For Aedes, this is the second exhibition with Zhang Ke after Contemplating Basics in 2015, which, among others, presented a series of projects that are sensitively embedded into the Tibetan landscape. Aedes deliberately decided to re-exhibit two more of Zhang Ke’s projects that were already shown in 2015 when they were still in the design process: the Xiao Feng Art Museum in Hangzhou and the now realised office building for the Novartis Campus in Shanghai. What could previously only be contemplated as a design is now a built and lived reality and making it possible to ‘read’ his work in an urban context.
Novartis Campus Building, Shanghai © ZAO/standardarchitecture, Su Shengliang | ZAO/standardarchitecture Office, Beijing © ZAO/standardarchitecture, Wang Ziling
Featuring a variety of sketches, drawings and models, YING-ZAO: Hutong Metabolism+ also includes a number of other recently realised or currently under construction projects, such as the Rizhao Community Art Centre and Thermal Spa in Rizhao, as well as the Tree House and the Aranya Outdoor Theatre, both located at the foot of the Great Wall of China. In addition, Zhang Ke's strong and impressive competition entry for the Exilmuseum Berlin is presented in the exhibition.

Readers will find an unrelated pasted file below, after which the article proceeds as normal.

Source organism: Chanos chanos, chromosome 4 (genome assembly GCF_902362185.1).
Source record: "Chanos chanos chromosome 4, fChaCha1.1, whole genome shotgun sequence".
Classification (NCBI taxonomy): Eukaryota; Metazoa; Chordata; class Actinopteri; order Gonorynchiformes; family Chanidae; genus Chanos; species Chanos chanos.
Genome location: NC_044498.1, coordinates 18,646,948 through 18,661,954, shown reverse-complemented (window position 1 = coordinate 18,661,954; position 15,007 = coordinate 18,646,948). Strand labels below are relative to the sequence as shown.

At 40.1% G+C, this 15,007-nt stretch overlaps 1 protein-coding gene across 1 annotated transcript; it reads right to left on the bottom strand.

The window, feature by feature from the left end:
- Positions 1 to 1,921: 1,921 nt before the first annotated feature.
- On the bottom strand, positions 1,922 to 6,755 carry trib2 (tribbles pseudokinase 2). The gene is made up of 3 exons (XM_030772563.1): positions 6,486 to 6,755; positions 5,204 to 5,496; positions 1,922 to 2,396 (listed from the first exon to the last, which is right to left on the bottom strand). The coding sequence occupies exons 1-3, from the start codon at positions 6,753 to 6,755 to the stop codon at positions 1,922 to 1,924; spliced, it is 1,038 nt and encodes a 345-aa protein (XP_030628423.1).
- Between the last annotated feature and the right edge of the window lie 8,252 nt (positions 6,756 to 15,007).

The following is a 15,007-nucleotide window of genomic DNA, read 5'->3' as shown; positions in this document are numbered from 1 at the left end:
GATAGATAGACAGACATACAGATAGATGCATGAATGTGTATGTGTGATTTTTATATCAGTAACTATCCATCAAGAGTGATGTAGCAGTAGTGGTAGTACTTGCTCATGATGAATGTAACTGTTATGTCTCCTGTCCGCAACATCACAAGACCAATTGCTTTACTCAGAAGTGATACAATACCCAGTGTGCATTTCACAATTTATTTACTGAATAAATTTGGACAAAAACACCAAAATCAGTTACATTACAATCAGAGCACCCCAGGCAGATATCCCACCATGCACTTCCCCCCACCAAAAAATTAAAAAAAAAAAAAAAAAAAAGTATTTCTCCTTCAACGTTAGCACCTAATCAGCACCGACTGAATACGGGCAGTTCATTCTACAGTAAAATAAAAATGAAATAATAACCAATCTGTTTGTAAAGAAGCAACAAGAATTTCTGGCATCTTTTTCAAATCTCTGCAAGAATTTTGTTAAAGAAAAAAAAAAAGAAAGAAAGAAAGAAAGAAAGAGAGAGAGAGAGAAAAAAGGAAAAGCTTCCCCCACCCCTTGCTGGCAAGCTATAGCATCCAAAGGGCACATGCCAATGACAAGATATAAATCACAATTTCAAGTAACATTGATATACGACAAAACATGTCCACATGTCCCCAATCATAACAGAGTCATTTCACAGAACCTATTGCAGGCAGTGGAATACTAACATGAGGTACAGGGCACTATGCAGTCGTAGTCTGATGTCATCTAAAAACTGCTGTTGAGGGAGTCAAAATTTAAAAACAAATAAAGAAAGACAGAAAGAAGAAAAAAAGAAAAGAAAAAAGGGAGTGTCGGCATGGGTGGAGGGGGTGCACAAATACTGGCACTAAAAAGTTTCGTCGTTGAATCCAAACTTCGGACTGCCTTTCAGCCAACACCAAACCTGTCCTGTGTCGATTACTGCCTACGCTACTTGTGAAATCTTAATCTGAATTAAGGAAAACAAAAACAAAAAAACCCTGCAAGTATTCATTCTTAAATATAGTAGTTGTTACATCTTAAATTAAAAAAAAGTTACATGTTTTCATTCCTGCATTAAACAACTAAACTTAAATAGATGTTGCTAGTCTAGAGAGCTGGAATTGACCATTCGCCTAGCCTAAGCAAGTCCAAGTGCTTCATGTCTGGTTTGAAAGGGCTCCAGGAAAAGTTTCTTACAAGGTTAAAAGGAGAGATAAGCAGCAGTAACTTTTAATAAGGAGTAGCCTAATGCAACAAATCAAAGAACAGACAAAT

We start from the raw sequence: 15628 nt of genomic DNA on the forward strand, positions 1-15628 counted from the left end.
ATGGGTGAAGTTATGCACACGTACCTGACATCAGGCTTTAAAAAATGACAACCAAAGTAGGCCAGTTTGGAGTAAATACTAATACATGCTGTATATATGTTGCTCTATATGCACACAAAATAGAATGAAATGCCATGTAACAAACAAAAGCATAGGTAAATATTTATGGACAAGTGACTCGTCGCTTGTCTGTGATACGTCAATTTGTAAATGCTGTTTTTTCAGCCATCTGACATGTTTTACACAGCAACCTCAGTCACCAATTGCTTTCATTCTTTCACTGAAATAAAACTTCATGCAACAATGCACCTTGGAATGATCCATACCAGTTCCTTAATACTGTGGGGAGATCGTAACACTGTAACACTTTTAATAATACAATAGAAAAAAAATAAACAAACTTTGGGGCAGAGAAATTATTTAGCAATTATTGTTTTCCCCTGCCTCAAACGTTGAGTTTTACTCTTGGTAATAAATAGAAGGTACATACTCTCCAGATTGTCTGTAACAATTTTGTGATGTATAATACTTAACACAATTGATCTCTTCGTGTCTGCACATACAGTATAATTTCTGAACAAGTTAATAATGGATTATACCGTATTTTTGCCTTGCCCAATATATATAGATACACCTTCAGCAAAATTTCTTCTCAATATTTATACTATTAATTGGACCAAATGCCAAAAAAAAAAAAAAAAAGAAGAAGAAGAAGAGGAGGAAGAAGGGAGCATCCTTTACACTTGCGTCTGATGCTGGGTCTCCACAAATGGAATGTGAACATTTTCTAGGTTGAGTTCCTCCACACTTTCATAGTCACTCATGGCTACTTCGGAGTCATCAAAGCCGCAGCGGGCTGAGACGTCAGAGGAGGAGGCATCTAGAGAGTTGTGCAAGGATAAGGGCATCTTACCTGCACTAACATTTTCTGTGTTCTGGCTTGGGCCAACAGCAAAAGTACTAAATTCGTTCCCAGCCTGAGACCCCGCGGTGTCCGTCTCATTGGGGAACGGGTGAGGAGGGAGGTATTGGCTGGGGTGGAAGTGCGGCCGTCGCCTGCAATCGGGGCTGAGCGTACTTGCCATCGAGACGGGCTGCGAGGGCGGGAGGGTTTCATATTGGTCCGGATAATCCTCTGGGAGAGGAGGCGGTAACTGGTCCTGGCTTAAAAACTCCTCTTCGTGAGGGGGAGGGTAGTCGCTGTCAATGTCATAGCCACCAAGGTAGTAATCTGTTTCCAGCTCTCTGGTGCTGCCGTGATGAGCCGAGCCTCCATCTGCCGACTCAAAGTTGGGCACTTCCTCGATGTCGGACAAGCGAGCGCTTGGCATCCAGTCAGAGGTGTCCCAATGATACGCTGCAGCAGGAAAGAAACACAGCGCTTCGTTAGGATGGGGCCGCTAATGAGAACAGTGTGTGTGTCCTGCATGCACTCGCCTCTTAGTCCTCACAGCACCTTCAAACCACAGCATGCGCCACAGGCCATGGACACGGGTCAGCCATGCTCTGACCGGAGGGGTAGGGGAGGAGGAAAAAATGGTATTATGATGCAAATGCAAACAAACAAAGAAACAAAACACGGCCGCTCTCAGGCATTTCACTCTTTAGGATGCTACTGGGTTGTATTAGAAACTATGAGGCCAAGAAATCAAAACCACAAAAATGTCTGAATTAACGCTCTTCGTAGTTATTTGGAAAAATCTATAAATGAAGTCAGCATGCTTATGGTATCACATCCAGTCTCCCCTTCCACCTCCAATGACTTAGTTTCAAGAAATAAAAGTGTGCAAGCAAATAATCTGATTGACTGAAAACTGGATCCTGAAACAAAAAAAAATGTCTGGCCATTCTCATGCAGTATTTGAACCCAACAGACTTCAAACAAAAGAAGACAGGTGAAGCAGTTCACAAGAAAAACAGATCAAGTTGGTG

Design for the Exilmuseum Berlin © ZAO/standardarchitecture
About Zhang Ke
Zhang Ke is an attentive observer of individual and social behaviours and knows how to derive and spatialise the needs of future users of his architecture. His studies in Beijing and at Harvard in particular enabled him to acquire an extensive knowledge of the history and present of Eastern and Western cultures. He has developed these ingredients into an independent formula for modern architecture that is distinguished in both cultural realms by an unobtrusive presence and characteristic approach. His creative independence, clear design vocabulary and intercultural sensitivity make him one of the most remarkable representatives of contemporary Chinese architecture.
The exhibition and catalogue mark a special moment not only for Zhang Ke, who established his studio ZAO/standardarchitecture in Beijing in 2001, twenty years ago. 2001 was also a memorable year for Aedes, since that was when it presented the still young, independent avant-garde of Chinese architects to the world for the first time with TU MU. This exhibition provided a crucial impulse for the international perception of Chinese architectural culture and for the significance and confidence of the profession in China itself. For Aedes Architecture Forum in Berlin it was the start of a particularly friendly and fruitful relationship to the architecture scene in China that continues until today.
An Aedes catalogue with texts by Martino Stierli, Marc C. Fishman and Eduard Kögel will be published.